This is why I think origins stories are difficult to get right: it takes 350 words to summarize 25-30 minutes of a film and I think I held myself back a little with the details and intricacies of the story. I would certainly understand that to some people the first act of “Man of Steel” feels a bit out of tune and needs a bit of time to start rolling, and by the time the final act is upon us, it’s gleefully steam-rolling through the screen in a sensory overload of epic proportions. However, I found the first act quite pleasing, as the very details of Clark’s coming of age are delivered through flashbacks and dreams instead of a blatant biopic-like borefest. While this approach feels fragmented and slows down the pace, it never really hurts the story as a whole, because meanwhile we get to see how Clark slowly becomes Superman by gradually learning to understand and love the people of Earth. I personally loved, how Zack Snyder and Dave Goyer chose to deliver Superman’s mission. While Kal-El is far away from being dark and edgy, he is no longer the clumsy Clark Kent, as portrayed by the late Christopher Reeve – Henry Cavill’s Superman is no mere superhero… He is not your friendly boy scout, for he is a messiah. By the way, when Clark finally finds his roots, hones his powers and comes to terms with his mission in life, he is 33 years of age – just like Jesus… And his character is led more or less in a messianic way, with selfless choices and sacrifices he is willing to make.

But that is not the best part… The best part is that “Man of Steel” finally delivers a Superman that we needed. It’s not as if I don’t appreciate Chris Reeve’s classic Superman, but the forty years that stands between us make him look… cute and adorable… “Man of Steel” gives us a Superman that – no questions asked – is faster than a bullet and more powerful than a locomotive. Henry Cavill’s Superman is the supersonic indestructible god it ought to have been for decades now. Thanks to technical advances in special effects, Superman is no longer a levitating guy in a red cape – he is a force of nature and any sequence with Kal-El in it is quite simply jaw-dropping. Indubitably, “Man of Steel” goes to ridiculous lengths to show us how gods would fight each other. Everything about this film is ultra-fast, massive, epic and packed with adrenaline. Whilst the first act is quite slow, dreamy, or even clunky, the remainder of the film compensates for it in a way you have never seen before.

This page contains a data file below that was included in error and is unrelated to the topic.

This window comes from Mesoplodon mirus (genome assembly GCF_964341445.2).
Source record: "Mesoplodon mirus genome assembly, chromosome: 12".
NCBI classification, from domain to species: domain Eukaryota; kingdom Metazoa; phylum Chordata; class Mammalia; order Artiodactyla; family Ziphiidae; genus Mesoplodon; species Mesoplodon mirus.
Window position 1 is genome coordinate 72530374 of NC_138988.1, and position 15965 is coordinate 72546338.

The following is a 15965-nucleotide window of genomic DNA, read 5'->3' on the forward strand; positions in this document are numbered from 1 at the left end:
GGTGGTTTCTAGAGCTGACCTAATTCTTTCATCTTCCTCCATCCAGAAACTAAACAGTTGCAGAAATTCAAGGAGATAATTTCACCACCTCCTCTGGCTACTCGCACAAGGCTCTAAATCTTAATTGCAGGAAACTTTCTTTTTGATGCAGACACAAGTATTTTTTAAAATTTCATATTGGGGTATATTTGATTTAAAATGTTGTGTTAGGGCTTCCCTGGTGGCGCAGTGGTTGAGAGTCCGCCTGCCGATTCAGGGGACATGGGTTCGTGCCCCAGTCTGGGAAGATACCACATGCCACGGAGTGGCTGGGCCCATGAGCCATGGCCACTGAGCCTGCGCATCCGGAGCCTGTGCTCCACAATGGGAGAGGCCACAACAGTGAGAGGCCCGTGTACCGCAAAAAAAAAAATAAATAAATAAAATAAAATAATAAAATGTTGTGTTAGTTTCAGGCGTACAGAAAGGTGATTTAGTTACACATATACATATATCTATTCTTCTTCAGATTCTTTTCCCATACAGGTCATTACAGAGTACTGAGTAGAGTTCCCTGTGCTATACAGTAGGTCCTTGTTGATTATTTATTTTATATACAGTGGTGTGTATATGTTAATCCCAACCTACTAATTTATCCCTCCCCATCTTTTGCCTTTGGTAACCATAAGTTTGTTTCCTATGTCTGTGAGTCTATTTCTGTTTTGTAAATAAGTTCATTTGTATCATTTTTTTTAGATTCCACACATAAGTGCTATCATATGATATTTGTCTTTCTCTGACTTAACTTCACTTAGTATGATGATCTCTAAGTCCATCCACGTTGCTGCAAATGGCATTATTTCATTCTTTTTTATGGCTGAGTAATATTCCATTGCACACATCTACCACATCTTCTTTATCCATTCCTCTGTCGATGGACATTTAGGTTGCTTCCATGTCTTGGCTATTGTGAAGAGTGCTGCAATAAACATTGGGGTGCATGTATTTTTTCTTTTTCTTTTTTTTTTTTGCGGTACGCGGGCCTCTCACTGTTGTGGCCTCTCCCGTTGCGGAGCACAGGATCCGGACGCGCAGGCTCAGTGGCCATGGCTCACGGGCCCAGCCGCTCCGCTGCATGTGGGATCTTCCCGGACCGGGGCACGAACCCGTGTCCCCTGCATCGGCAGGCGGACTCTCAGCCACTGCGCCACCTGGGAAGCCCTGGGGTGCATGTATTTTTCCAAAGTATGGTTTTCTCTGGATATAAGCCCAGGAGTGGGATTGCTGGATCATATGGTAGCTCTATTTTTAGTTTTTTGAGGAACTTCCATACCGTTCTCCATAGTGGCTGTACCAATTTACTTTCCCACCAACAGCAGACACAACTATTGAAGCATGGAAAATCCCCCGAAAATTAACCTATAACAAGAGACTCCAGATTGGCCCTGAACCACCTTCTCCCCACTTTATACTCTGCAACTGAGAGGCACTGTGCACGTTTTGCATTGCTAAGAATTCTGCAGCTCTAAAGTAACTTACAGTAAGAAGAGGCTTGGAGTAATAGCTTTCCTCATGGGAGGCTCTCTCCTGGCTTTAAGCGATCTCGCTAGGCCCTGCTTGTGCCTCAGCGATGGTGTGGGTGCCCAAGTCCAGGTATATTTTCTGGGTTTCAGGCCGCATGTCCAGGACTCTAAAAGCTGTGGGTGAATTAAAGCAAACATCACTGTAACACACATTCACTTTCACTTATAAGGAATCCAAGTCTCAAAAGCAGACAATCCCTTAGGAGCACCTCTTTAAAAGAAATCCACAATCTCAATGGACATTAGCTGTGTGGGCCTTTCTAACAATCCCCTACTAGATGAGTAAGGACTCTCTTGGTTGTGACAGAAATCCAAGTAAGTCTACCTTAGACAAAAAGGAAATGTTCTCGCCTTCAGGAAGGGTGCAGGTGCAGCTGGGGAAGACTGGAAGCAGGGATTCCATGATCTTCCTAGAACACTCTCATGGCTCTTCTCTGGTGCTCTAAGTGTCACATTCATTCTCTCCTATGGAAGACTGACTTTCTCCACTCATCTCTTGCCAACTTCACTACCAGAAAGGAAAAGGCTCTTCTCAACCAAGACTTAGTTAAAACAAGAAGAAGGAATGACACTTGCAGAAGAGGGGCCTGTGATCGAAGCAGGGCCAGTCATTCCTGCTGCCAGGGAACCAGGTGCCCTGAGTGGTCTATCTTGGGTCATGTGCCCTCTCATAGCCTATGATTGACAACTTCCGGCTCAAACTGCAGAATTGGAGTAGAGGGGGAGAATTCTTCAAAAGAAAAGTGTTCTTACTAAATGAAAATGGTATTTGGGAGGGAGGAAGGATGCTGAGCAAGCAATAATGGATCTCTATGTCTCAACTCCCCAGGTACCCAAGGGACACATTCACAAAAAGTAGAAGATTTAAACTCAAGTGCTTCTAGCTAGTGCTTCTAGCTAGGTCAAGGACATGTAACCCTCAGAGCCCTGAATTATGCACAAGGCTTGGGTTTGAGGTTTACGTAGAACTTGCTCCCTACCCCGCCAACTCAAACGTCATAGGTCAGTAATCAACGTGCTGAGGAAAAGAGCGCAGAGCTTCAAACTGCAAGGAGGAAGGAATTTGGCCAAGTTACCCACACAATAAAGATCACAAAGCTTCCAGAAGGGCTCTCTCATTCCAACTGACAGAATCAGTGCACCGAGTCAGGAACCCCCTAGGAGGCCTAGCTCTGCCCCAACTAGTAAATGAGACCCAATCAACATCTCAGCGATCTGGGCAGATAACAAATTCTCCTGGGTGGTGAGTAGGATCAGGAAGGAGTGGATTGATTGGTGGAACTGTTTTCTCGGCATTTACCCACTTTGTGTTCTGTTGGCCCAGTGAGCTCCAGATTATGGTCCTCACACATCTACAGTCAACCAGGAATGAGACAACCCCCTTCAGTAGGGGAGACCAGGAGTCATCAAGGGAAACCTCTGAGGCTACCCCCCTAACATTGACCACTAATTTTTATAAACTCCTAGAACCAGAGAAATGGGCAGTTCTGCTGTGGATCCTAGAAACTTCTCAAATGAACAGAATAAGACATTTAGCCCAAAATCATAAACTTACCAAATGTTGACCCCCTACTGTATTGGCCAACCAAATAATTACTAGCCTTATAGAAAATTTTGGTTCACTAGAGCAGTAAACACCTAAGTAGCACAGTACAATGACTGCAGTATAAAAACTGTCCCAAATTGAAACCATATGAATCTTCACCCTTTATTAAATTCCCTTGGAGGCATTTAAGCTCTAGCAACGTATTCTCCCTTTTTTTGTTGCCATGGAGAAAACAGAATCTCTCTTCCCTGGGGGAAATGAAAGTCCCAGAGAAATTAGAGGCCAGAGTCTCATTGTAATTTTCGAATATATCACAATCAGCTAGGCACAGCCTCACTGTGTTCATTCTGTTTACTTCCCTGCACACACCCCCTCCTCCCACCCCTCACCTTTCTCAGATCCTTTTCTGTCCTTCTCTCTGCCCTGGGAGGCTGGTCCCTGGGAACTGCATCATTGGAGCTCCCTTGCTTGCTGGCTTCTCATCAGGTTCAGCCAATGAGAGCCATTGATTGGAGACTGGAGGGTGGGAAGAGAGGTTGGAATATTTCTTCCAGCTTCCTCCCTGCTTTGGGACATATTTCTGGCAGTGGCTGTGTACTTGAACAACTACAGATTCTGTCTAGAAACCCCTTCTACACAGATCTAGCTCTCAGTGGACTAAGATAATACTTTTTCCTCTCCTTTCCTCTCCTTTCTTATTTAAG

On top of all that – the action and epic sequences – we can also find some solid acting in “Man of Steel”. Henry Cavill (first non-American to portray Superman) does a fantastic job at grounding Kal-El in the world he is in, so that it feels more natural to see him emerge as a god who would give his life to save his compatriots. While Cavill’s demeanour certainly fits the expectations, he surely doesn’t feel like a run-of –the-mill Chris Reeve lookalike, but breathes new life into Kal-El’s character and contributes vastly to the impact of “Man of Steel”. Amy Adams as Lois Lane very nicely adds to the picture. I didn’t seem to understand what her game really was for a while, because Lois Lane in “Man of Steel” is not just a damsel in distress any more (well, she is once or twice), but I think she is more of an embodiment of everything Kal-El is fighting for.

And the villain… Having a believable and scary villain in a movie is almost as important as getting your protagonist right. Michael Shannon as general Zod does a fine job creating a frightening and ultimately dangerous counter-balance to Kal-El. If it hadn’t been for certain one-liners and the initial insurgence plot-line, I would have thought Shannon’s Zod was close to the level of Ledger’s Joker, but he clearly had to grow into the boots he wore on the screen. While the older scary Zod is a fine villain and I have nothing against him, the younger Zod who revolted against Jor-El was quite artificial and laughable (almost like Commodus in “Gladiator”) and I couldn’t find him scary or threatening at all. On the other hand, that might have been the plan all along as Zod’s character seems to grow scarier in time, so that by the time we hit the climax, he’s got everything he needs. A late-blooming villain, but still…